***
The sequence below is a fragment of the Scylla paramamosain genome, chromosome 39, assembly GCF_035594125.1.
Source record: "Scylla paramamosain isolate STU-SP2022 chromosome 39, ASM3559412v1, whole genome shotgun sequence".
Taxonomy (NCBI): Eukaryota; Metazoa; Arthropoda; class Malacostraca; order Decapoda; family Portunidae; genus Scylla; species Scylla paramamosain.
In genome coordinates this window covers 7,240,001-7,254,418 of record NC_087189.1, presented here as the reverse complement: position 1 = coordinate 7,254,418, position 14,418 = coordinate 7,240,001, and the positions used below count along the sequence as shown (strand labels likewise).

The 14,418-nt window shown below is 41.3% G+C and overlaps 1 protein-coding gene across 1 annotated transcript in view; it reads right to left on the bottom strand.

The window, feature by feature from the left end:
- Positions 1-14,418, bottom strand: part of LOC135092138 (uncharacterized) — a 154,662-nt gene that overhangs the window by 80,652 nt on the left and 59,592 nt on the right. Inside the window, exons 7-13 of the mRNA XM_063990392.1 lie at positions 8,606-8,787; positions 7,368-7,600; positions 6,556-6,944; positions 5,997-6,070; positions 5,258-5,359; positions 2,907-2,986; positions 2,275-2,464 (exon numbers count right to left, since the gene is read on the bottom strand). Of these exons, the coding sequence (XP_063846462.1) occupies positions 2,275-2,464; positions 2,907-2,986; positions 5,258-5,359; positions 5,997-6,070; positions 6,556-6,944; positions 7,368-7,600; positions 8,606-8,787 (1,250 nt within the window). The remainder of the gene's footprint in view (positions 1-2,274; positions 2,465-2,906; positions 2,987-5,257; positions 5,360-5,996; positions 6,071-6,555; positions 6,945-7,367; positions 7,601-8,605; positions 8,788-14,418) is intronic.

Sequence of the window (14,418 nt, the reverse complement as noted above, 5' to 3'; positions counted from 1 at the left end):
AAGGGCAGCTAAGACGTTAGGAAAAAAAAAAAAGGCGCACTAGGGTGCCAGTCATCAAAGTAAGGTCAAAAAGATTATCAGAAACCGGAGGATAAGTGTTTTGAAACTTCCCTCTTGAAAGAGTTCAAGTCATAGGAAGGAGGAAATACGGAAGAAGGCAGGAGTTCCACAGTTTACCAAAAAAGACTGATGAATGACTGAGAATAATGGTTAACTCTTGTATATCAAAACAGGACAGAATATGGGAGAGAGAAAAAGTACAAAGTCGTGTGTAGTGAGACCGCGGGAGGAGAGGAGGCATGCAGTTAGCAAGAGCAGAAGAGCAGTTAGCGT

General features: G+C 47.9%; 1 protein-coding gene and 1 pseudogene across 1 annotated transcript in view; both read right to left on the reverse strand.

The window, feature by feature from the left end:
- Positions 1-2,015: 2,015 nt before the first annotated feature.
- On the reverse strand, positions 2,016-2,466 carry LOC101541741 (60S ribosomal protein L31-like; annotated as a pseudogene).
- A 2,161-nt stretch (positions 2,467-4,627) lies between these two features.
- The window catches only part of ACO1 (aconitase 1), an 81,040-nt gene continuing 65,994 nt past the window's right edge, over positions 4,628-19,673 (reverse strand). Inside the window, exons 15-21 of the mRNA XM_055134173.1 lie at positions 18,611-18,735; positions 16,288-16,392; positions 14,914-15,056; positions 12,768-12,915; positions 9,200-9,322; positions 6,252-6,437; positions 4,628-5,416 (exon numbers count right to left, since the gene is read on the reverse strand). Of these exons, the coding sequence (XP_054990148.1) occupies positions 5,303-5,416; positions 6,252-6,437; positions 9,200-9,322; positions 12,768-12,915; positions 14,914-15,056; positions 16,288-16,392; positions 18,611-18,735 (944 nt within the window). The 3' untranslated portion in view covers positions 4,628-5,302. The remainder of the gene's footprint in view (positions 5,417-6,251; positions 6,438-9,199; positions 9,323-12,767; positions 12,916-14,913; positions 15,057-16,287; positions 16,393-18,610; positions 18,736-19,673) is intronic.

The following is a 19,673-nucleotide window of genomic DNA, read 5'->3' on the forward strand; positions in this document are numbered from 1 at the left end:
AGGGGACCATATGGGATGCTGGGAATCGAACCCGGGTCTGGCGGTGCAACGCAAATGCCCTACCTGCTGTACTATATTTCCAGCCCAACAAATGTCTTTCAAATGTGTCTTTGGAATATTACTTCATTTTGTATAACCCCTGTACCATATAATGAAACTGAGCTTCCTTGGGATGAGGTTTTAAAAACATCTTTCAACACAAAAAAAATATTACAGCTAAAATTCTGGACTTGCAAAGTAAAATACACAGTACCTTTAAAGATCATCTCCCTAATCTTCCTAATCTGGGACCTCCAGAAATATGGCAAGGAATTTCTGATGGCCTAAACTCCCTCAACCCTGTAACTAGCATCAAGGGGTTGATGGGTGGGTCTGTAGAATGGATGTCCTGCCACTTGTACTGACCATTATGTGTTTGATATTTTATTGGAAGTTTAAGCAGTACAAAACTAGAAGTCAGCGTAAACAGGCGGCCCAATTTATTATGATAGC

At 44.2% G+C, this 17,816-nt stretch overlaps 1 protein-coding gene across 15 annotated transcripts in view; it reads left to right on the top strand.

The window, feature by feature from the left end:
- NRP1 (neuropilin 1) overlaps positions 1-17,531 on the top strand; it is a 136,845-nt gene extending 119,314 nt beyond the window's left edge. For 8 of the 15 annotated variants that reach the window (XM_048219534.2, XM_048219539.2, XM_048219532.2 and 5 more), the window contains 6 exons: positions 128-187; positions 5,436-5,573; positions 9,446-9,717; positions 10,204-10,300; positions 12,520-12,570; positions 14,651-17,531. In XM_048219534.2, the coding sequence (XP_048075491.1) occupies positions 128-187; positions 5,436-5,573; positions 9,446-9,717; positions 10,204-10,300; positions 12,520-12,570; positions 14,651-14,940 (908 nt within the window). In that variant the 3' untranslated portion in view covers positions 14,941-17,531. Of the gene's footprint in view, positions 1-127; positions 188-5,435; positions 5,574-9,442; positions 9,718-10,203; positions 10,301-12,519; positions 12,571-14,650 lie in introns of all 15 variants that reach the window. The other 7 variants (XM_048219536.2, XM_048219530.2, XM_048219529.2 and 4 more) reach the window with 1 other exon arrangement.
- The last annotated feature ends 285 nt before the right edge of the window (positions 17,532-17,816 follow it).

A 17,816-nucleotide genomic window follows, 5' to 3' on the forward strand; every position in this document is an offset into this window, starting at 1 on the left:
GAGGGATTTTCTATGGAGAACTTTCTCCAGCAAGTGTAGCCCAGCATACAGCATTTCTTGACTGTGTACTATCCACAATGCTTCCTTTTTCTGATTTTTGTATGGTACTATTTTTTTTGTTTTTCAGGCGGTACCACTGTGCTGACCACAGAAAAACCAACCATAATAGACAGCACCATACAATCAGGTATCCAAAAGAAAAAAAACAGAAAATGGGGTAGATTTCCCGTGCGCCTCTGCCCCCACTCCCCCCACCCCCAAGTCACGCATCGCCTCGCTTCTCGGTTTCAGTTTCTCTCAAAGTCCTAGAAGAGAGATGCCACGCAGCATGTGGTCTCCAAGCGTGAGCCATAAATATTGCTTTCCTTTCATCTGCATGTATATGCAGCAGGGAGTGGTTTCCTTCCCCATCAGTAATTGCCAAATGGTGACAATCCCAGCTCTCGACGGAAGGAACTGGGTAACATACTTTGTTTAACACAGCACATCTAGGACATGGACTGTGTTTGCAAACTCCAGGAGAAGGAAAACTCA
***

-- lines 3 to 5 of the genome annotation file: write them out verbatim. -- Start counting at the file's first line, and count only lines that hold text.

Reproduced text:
Taxonomy (NCBI): Eukaryota; Metazoa; Arthropoda; class Malacostraca; order Decapoda; family Portunidae; genus Scylla; species Scylla paramamosain.
In genome coordinates this window covers 7,240,001-7,254,418 of record NC_087189.1, presented here as the reverse complement: position 1 = coordinate 7,254,418, position 14,418 = coordinate 7,240,001, and the positions used below count along the sequence as shown (strand labels likewise).

The 14,418-nt window shown below is 41.3% G+C and overlaps 1 protein-coding gene across 1 annotated transcript in view; it reads right to left on the bottom strand.